Two American institutions that regularly catch a lot of flak find that they are good partners each April. I'm talking, of course, about the Internal Revenue Service and U.S. Postal Service.
True, software-assisted return prep and e-filing by individual taxpayers or the tax preparers they hire now is the dominant way we get our 1040s to the IRS every year. Most of the 50 million yet-to-file taxpayers, who are this week's By the Numbers honorees, will use these electronic methods by the end of tomorrow.
But until Uncle Sam forces all of us to e-file, some folks will still finish their taxes the old-fashioned way, even if they use software to fill out their forms, and wrap it all up by making a tax-filing trip to their local post office.
In some cases, e-file-adverse taxpayers just don't trust the electronic delivery method even though you get an almost immediate acknowledgement after you hit send.
Others shy away from sending so much personal and financial information over the Internet, fearing hackers and tax identity theft.
And some owe the IRS and like the few days delay that it takes for the IRS to cash their snail mailed checks.
Whatever the reason for sending your dead-tree tax documents via snail mail, here are 5 tips to ensure your return meets IRS and USPS requirements.
1. Make sure your post office is open.
Back in the pre-digital days (yes, youngsters, they existed and many of us have lived to tell of them!) at least one post office in every town stayed open past its usual closing time on Tax Day. Some of them even had tax return collection parties.
Such filing festivities, however, are history.
That's why you need to check the U.S. Postal Service office locator for the nearest branch and then call it to find out its operating hours on April 15.
Also note the time of the last outgoing batch of mail. You want to make sure that your envelope to the IRS bears an April 15 postmark. That will make it timely mailed in the IRS' eyes and protect you from any late-filing penalties and interest.
2. Mail your return first class.
Speaking of postmarks, send your tax return via first-class mail. Double check the postage you need. If you're sending a lot of forms, schedules and supporting material to the IRS, it will cost you more than one Forever stamp. Don't be cheap.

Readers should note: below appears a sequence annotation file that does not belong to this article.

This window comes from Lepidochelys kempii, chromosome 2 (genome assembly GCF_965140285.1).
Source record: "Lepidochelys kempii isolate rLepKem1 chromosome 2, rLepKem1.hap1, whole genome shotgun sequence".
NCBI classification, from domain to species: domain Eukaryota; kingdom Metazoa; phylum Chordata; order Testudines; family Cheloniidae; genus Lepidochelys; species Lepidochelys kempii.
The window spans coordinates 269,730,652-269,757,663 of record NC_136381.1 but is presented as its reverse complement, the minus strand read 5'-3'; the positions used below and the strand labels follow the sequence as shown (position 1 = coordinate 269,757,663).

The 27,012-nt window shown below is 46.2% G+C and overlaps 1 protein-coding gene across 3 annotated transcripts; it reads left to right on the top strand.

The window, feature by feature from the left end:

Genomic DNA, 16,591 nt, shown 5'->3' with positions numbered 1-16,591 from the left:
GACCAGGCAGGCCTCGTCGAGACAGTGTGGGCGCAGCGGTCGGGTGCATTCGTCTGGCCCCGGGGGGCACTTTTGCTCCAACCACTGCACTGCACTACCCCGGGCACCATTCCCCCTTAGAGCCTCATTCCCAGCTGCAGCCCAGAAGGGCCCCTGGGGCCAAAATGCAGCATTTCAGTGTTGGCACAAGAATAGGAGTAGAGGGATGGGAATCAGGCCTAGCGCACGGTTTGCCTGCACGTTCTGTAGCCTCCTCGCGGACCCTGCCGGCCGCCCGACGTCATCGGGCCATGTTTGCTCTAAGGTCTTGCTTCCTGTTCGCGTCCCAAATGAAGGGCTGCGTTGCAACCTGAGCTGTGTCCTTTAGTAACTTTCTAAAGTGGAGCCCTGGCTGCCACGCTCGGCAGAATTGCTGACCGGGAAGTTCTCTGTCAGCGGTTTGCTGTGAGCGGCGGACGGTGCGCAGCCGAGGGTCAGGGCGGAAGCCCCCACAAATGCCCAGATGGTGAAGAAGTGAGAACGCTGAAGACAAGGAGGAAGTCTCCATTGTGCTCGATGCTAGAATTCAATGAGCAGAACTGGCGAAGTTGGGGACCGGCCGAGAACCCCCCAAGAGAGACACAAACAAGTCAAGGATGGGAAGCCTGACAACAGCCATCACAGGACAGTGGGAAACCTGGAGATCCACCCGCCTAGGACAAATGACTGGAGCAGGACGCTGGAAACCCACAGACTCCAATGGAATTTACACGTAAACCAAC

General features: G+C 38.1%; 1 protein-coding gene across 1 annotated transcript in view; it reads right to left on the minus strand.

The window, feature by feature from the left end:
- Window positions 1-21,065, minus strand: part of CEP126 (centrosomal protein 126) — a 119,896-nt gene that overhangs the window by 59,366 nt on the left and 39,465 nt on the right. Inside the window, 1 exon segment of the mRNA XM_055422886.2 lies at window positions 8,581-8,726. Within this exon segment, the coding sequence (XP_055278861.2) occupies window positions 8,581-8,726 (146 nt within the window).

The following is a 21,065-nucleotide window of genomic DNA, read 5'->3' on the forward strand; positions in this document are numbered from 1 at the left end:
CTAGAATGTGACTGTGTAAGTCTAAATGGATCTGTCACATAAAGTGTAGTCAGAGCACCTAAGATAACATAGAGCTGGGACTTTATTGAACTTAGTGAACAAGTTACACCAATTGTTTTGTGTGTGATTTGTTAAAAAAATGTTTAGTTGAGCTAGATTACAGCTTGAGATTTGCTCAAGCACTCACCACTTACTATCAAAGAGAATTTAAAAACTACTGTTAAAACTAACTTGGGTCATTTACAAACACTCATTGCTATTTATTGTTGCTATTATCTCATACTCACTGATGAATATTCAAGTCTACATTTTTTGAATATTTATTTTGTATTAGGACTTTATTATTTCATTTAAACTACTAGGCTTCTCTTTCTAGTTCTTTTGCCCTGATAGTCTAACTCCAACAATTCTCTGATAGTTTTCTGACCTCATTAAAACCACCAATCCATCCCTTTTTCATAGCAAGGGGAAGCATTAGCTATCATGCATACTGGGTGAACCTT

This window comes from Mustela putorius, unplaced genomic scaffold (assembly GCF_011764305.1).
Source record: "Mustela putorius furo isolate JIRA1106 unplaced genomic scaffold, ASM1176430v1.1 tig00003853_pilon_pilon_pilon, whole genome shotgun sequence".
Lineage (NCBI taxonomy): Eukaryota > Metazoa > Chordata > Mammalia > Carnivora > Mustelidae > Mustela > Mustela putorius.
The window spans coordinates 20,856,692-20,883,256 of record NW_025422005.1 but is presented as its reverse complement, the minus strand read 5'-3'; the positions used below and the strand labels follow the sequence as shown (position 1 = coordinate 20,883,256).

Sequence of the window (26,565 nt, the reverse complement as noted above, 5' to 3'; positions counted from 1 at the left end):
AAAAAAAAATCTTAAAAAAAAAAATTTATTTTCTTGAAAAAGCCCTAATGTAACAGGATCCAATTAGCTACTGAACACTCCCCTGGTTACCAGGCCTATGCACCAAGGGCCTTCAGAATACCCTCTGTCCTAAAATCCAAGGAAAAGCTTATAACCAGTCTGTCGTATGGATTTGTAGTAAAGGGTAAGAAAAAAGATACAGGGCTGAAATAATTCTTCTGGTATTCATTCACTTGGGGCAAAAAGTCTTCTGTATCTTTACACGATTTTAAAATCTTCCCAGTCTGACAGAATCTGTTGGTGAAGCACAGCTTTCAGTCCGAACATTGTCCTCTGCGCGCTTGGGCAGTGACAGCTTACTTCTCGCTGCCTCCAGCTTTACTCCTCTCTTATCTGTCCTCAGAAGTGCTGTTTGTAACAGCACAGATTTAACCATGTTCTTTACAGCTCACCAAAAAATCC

That timely postmark won't do you any good if your return can't be delivered because of insufficient postage. It will either be late in arriving at the IRS or, more likely, returned to you, meaning you'll face late-filing penalties.
As added insurance against such a possibility, shell out a few more bucks to prove that you mailed your taxes on time. Send your taxes via certified mail, return receipt requested.
3. Put your return address on your envelope.
That undeliverable return scenario leads right into our third snail mail tax tip. If there's a problem delivering your return, the only way you'll get it back is if there is a legible return address on the envelope.
Sure, a return-to-sender tax packet means your filling will be late. But better late than never applies here.
If there's no return address (or one that can't be determined thanks to your unreadable scrawl), your 1040 could sit for months (or forever!) in a dead-letter pile, running up tax late charges you didn't even know were accumulating.
4. Send your return to the correct IRS office.
While an envelope addressed to any IRS office will eventually get your return to the proper place for processing, everyone will be happier if you send it to the correct campus from the get go.
Your tax return won't have to be shuffled around, meaning the IRS can do its primary filing season job of moving returns through the system.
And if you're expecting a refund, and yes, some late-season filers do get money back, sending it to the correct office will help you get that tax cash sooner.
So before you start addressing that envelope, check the IRS' interactive list of states to find where to send your 1040.
5. Be patient.
You might have more tax procrastinating neighbors than you realize. And you all might be in line at the same post office tomorrow. Or, if it's like my Post Office, it could simply be too small to handle the neighborhoods that have grown up around it.
Whatever the reason, if you have to wait to mail your taxes, take a deep breath and deal with it graciously. At least you're in the final stretch of filing your return.
You also might find these items of interest:
- Feeling the tax filing crunch? Get an extension
- 13 tax tips for the 2019 filing season's last weekend
- 10 tax tasks, including paying estimated taxes, to do by April 15